WHAT YOU SHOULD KNOW:
A Salter-Harris fracture in children is when a bone breaks through a growth plate. Your child's bones grow from the growth plates near the bone ends. Salter-Harris fractures occur most often in the fingers or in the lower arm and leg. Your child's Salter-Harris fracture may not be seen on x-ray at first. Some Salter-Harris fractures take up to 14 days before they can be seen on x-ray. Your child's injury may need to be put in a cast or splint if a Salter-Harris fracture is known or suspected. This will help prevent further injury to the growth plate and surrounding bone.
- Pain medicine: Your child may be given medicine to take away or decrease pain. Do not wait until the pain is severe before you give your child his medicine.
- Give your child's medicine as directed. Call your child's healthcare provider if you think the medicine is not working as expected. Tell him if your child is allergic to any medicine. Keep a current list of the medicines, vitamins, and herbs your child takes. Include the amounts, and when, how, and why they are taken. Bring the list or the medicines in their containers to follow-up visits. Carry your child's medicine list with you in case of an emergency.
- Do not give aspirin to children under 18 years of age. Your child could develop Reye syndrome if he takes aspirin. Reye syndrome can cause life-threatening brain and liver damage. Check your child's medicine labels for aspirin, salicylates, or oil of wintergreen.
Follow up with your primary healthcare provider or bone specialist within 1 week or as directed:
Your child may need to have his fracture checked each week as it heals. Ask how often your child needs to see his primary healthcare provider or bone specialist. Write down any questions you have so you remember to ask them in your follow-up visits.
How to care for your child:
- Elevate: Keep the cast or splint above the level of your child's heart, as often as possible, for 1 to 3 days. Your child may lie back in a bed or chair and put pillows under an injured leg or foot. Use pillows to prop up an injured arm or hand. Your child should wiggle his healthy fingers and toes often.
- Ice: Put crushed ice in a plastic bag and cover it with a towel. Place the ice over the cast or splint for as long and as often as your child's primary healthcare provider says you should.
How to care for your child's cast or splint:
- Keep the cast or splint dry. Use 2 layers of plastic or waterproof shields to keep the splint or cast dry when your child bathes.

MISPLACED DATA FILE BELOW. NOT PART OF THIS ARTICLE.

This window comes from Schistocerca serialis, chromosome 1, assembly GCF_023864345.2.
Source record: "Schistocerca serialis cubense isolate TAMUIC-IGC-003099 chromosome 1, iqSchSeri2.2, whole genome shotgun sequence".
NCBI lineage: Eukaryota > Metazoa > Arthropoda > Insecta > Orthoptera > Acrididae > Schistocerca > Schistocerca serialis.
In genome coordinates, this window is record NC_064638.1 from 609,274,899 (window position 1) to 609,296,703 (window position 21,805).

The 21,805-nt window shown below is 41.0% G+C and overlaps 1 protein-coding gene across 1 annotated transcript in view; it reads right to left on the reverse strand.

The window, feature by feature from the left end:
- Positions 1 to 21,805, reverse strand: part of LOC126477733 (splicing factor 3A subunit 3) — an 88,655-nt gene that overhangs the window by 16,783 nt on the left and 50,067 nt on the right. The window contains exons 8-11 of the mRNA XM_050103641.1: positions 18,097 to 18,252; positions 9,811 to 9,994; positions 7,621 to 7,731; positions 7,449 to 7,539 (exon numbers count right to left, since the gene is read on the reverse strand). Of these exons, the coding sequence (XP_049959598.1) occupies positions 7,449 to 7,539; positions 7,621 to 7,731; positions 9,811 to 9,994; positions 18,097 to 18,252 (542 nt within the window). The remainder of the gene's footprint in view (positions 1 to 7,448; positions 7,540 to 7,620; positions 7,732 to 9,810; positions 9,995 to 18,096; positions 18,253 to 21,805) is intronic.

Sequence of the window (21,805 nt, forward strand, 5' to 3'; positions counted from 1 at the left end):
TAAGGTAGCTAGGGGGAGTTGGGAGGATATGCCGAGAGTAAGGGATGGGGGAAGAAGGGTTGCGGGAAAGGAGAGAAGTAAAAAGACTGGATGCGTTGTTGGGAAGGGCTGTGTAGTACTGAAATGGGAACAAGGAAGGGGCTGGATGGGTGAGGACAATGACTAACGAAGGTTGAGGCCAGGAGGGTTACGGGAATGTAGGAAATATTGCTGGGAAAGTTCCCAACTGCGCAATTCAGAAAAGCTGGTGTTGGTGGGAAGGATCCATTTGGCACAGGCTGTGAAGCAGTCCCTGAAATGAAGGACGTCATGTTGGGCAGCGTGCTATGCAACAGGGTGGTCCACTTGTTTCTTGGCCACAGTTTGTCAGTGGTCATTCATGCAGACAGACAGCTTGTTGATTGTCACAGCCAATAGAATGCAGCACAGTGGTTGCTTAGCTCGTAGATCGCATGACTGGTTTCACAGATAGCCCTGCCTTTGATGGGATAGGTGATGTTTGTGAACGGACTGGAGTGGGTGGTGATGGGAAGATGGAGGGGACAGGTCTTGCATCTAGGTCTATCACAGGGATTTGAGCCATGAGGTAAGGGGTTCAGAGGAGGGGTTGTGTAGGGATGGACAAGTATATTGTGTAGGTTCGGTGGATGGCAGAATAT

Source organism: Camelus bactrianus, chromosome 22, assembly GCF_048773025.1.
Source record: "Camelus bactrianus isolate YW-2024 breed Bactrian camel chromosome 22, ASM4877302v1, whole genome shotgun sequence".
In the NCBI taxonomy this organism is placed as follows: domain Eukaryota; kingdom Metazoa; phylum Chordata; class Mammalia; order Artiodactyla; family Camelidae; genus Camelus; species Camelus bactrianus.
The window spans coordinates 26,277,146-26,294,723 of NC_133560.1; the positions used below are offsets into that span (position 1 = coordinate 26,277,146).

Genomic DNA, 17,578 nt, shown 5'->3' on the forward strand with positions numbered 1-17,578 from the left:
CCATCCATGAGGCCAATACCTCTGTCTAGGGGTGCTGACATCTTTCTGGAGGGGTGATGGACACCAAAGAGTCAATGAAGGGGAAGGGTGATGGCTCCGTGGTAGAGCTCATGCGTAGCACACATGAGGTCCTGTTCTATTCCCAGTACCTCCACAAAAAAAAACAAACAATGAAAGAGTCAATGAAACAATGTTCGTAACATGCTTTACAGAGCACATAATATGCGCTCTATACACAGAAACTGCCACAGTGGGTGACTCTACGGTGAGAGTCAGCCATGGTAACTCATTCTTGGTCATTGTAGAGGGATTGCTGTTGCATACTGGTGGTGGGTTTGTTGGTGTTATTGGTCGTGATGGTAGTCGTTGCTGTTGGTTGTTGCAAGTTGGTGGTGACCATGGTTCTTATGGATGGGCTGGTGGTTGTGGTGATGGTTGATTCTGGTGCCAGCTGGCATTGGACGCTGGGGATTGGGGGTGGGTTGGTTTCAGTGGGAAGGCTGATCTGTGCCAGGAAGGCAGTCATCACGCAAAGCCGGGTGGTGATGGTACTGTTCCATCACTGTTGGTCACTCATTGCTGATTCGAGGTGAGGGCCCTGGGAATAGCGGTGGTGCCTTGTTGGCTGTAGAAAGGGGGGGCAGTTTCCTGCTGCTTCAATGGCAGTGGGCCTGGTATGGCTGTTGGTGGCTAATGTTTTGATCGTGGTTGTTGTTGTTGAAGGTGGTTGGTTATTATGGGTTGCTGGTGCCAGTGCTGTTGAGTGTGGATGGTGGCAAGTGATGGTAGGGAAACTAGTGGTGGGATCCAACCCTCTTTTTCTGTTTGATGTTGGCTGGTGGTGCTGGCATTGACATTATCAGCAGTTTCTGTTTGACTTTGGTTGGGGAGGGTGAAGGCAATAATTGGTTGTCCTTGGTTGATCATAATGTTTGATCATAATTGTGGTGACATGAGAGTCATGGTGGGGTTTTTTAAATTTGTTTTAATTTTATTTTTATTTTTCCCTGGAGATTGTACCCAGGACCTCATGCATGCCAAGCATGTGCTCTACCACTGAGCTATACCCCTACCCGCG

- Keep powder, dirt, and sand out of the cast or splint.
- If your child has a cast on his leg, ask when it is safe for him to walk on it.
- Do not pull out the padding or break off hard edges of the cast.
- Do not let your child use coat hangers or other sharp objects to scratch the skin under the cast.
How to prevent sports injuries:
- Rest: Rest periods are needed during sports training. If your child is injured, he may need to avoid contact sports for 4 to 6 months to prevent another injury.
- Regular checkups: Your child should see a primary healthcare provider as suggested. Ask your child to tell you when he is hurt. Regular checkups may catch unknown injuries before they get worse.
- Exercise changes: Your child should not do the same exercises or drills every day.
- Safe play: Make sure your child competes with other children of the same size, fitness level, and skill.
Contact your child's primary healthcare provider or bone specialist if:
- You have a fever.
- You see swelling below the splint or cast.
- Your child's cast is cracked or has soft spots.
- You have questions about your child's condition or care.
Return to the emergency department if:
- Your child's pain gets worse, even with medicine.
- Your child says his cast or splint feels too tight.
- The skin under your child's cast or splint is tingling or numb.
- Your child can no longer move his fingers or toes.
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The above information is an educational aid only. It is not intended as medical advice for individual conditions or treatments. Talk to your doctor, nurse or pharmacist before following any medical regimen to see if it is safe and effective for you.